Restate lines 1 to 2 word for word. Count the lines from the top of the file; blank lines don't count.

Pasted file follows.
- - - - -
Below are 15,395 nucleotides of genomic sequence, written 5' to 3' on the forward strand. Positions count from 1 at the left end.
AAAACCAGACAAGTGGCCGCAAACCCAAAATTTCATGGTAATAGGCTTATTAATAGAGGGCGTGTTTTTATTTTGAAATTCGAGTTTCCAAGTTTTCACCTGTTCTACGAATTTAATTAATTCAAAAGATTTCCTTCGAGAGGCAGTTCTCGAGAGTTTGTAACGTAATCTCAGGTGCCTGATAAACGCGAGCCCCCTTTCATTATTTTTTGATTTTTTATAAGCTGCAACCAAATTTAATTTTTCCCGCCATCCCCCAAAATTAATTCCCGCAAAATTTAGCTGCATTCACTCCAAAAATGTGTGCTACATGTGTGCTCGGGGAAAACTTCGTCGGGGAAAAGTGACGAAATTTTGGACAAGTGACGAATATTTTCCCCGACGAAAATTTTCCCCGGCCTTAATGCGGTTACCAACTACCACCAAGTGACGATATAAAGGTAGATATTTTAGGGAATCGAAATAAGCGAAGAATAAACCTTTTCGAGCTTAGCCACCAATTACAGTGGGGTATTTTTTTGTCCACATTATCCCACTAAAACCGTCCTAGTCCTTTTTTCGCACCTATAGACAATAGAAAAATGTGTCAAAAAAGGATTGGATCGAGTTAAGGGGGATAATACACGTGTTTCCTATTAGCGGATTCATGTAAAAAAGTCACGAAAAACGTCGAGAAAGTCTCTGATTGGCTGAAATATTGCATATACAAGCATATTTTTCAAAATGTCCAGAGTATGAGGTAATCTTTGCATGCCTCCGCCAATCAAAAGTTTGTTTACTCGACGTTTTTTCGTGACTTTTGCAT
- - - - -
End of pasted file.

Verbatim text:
Below are 15,395 nucleotides of genomic sequence, written 5' to 3' on the forward strand. Positions count from 1 at the left end.
AAAACCAGACAAGTGGCCGCAAACCCAAAATTTCATGGTAATAGGCTTATTAATAGAGGGCGTGTTTTTATTTTGAAATTCGAGTTTCCAAGTTTTCACCTGTTCTACGAATTTAATTAATTCAAAAGATTTCCTTCGAGAGGCAGTTCTCGAGAGTTTGTAACGTAATCTCAGGTGCCTGATAAACGCGAGCCCCCTTTCATTATTTTTTGATTTTTTATAAGCTGCAACCAAATTTAATTTTTCCCGCCATCCCCCAAAATTAATTCCCGCAAAATTTAGCTGCATTCACTCCAAAAATGTGTGCTACATGTGTGCTCGGGGAAAACTTCGTCGGGGAAAAGTGACGAAATTTTGGACAAGTGACGAATATTTTCCCCGACGAAAATTTTCCCCGGCCTTAATGCGGTTACCAACTACCACCAAGTGACGATATAAAGGTAGATATTTTAGGGAATCGAAATAAGCGAAGAATAAACCTTTTCGAGCTTAGCCACCAATTACAGTGGGGTATTTTTTTGTCCACATTATCCCACTAAAACCGTCCTAGTCCTTTTTTCGCACCTATAGACAATAGAAAAATGTGTCAAAAAAGGATTGGATCGAGTTAAGGGGGATAATACACGTGTTTCCTATTAGCGGATTCATGTAAAAAAGTCACGAAAAACGTCGAGAAAGTCTCTGATTGGCTGAAATATTGCATATACAAGCATATTTTTCAAAATGTCCAGAGTATGAGGTAATCTTTGCATGCCTCCGCCAATCAAAAGTTTGTTTACTCGACGTTTTTTCGTGACTTTTGCAT